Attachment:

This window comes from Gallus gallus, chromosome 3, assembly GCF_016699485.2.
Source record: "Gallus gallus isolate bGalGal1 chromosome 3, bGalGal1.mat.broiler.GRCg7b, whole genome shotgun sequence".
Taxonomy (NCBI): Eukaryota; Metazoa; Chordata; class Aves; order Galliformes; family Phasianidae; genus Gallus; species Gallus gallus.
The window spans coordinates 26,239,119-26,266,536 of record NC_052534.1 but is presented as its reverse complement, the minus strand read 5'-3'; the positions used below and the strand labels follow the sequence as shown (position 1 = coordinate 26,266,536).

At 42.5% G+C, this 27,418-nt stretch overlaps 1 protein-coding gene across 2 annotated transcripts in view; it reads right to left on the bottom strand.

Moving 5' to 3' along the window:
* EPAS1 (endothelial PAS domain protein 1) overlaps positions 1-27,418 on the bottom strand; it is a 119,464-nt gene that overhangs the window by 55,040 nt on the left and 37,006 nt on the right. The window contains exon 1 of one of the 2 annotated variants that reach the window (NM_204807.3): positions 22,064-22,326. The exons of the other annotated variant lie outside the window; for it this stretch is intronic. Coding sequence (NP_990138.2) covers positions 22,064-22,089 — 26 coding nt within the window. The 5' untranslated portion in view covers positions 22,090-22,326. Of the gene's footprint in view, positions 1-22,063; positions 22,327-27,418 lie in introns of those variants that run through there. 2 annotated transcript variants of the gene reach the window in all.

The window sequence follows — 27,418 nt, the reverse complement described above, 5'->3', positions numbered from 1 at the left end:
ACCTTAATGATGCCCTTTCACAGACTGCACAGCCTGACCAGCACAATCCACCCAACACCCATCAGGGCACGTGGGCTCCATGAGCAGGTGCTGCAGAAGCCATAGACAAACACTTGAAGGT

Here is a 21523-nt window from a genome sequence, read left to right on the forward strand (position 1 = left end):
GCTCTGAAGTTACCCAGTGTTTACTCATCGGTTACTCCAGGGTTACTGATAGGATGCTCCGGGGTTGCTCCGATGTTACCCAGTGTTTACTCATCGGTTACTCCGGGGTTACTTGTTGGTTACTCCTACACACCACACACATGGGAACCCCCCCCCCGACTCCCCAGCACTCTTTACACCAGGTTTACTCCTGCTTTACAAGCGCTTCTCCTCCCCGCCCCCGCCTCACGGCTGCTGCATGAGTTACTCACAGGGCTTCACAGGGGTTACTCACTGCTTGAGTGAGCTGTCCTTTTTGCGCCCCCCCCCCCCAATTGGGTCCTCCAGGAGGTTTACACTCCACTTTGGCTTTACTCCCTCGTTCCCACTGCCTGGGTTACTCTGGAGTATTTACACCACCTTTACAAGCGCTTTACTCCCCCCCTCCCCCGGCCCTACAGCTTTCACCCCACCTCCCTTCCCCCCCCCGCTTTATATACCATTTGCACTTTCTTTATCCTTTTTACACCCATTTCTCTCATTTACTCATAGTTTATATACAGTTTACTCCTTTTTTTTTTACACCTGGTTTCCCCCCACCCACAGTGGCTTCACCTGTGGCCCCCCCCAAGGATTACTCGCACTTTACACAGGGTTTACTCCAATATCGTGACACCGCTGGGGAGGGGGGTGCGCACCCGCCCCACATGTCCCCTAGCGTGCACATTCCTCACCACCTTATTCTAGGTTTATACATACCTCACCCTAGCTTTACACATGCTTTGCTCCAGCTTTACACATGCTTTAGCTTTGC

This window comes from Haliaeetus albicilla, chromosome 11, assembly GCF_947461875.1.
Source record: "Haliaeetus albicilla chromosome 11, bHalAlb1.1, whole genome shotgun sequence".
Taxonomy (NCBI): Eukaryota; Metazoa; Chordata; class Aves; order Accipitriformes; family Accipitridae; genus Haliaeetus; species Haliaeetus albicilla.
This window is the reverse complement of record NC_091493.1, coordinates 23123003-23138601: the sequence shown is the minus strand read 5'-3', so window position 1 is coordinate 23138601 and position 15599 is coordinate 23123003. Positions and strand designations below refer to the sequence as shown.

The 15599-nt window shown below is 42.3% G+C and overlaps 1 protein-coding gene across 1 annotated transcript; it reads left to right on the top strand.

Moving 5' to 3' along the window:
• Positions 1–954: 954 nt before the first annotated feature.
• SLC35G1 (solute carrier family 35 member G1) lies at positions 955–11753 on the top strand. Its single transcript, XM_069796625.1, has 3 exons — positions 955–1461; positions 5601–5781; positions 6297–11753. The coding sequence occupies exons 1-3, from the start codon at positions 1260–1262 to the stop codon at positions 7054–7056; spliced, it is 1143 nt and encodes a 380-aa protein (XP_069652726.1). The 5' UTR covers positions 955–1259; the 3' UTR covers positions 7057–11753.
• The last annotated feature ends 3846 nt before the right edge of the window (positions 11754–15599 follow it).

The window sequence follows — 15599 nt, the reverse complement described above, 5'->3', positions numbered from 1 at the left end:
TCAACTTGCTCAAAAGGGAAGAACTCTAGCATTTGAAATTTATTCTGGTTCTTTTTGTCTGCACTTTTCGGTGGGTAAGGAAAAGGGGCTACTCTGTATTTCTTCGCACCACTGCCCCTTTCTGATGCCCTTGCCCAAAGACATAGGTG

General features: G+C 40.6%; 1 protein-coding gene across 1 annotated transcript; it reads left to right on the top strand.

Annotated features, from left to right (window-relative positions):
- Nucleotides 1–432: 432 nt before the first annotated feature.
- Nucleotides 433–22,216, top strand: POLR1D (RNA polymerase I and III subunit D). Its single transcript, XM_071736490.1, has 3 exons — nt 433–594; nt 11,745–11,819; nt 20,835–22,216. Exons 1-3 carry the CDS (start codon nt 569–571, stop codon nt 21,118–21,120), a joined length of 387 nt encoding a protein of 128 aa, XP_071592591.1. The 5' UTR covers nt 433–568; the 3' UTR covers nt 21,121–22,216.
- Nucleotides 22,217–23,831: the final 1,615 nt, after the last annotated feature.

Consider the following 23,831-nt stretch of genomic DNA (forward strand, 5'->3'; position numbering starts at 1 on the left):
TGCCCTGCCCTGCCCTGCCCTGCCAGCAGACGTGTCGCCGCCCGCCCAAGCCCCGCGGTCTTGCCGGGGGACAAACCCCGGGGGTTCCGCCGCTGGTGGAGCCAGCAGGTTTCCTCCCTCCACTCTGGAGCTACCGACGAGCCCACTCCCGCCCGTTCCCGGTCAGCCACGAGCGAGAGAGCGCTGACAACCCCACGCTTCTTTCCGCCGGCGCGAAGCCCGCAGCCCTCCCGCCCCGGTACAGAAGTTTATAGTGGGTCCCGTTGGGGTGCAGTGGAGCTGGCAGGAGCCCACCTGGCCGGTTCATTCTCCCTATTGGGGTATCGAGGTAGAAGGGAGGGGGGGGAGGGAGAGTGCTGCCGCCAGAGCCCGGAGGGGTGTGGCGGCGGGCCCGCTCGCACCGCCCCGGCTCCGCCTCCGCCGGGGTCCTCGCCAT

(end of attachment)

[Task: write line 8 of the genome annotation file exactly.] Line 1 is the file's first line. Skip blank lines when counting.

The window sequence follows — 27,418 nt, the reverse complement described above, 5'->3', positions numbered from 1 at the left end: